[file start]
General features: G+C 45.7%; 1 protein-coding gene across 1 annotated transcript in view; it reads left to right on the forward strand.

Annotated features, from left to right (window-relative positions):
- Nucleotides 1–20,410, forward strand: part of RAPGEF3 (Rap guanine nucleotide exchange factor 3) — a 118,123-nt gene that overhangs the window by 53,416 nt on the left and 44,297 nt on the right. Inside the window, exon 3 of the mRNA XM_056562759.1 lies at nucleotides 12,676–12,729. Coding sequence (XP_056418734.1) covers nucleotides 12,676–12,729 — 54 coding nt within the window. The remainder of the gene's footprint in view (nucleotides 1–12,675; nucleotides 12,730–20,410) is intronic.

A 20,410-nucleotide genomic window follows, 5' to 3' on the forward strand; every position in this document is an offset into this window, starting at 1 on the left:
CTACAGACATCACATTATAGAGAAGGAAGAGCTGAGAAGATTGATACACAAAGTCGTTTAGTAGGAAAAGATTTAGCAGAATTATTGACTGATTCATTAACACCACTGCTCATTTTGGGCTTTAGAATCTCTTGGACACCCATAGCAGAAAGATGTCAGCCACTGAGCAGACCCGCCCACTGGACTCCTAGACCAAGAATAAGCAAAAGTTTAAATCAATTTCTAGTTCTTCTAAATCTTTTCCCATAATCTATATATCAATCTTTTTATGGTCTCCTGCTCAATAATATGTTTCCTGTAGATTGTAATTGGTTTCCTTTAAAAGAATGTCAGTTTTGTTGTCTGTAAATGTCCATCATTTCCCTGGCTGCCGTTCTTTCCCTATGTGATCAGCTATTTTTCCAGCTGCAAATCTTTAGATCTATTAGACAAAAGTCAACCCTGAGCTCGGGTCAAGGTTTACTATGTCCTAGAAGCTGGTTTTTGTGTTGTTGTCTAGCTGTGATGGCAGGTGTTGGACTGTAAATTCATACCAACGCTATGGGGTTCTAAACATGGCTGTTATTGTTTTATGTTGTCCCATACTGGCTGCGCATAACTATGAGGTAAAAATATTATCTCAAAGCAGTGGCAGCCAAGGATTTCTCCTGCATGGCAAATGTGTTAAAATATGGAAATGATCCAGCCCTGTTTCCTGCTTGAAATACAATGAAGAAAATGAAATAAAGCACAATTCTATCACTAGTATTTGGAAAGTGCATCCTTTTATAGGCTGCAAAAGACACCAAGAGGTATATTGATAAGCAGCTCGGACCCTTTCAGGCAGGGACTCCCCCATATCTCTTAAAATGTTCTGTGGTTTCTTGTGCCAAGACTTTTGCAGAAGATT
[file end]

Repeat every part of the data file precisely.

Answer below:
General features: G+C 45.7%; 1 protein-coding gene across 1 annotated transcript in view; it reads left to right on the forward strand.

Annotated features, from left to right (window-relative positions):
- Nucleotides 1–20,410, forward strand: part of RAPGEF3 (Rap guanine nucleotide exchange factor 3) — a 118,123-nt gene that overhangs the window by 53,416 nt on the left and 44,297 nt on the right. Inside the window, exon 3 of the mRNA XM_056562759.1 lies at nucleotides 12,676–12,729. Coding sequence (XP_056418734.1) covers nucleotides 12,676–12,729 — 54 coding nt within the window. The remainder of the gene's footprint in view (nucleotides 1–12,675; nucleotides 12,730–20,410) is intronic.

A 20,410-nucleotide genomic window follows, 5' to 3' on the forward strand; every position in this document is an offset into this window, starting at 1 on the left:
CTACAGACATCACATTATAGAGAAGGAAGAGCTGAGAAGATTGATACACAAAGTCGTTTAGTAGGAAAAGATTTAGCAGAATTATTGACTGATTCATTAACACCACTGCTCATTTTGGGCTTTAGAATCTCTTGGACACCCATAGCAGAAAGATGTCAGCCACTGAGCAGACCCGCCCACTGGACTCCTAGACCAAGAATAAGCAAAAGTTTAAATCAATTTCTAGTTCTTCTAAATCTTTTCCCATAATCTATATATCAATCTTTTTATGGTCTCCTGCTCAATAATATGTTTCCTGTAGATTGTAATTGGTTTCCTTTAAAAGAATGTCAGTTTTGTTGTCTGTAAATGTCCATCATTTCCCTGGCTGCCGTTCTTTCCCTATGTGATCAGCTATTTTTCCAGCTGCAAATCTTTAGATCTATTAGACAAAAGTCAACCCTGAGCTCGGGTCAAGGTTTACTATGTCCTAGAAGCTGGTTTTTGTGTTGTTGTCTAGCTGTGATGGCAGGTGTTGGACTGTAAATTCATACCAACGCTATGGGGTTCTAAACATGGCTGTTATTGTTTTATGTTGTCCCATACTGGCTGCGCATAACTATGAGGTAAAAATATTATCTCAAAGCAGTGGCAGCCAAGGATTTCTCCTGCATGGCAAATGTGTTAAAATATGGAAATGATCCAGCCCTGTTTCCTGCTTGAAATACAATGAAGAAAATGAAATAAAGCACAATTCTATCACTAGTATTTGGAAAGTGCATCCTTTTATAGGCTGCAAAAGACACCAAGAGGTATATTGATAAGCAGCTCGGACCCTTTCAGGCAGGGACTCCCCCATATCTCTTAAAATGTTCTGTGGTTTCTTGTGCCAAGACTTTTGCAGAAGATT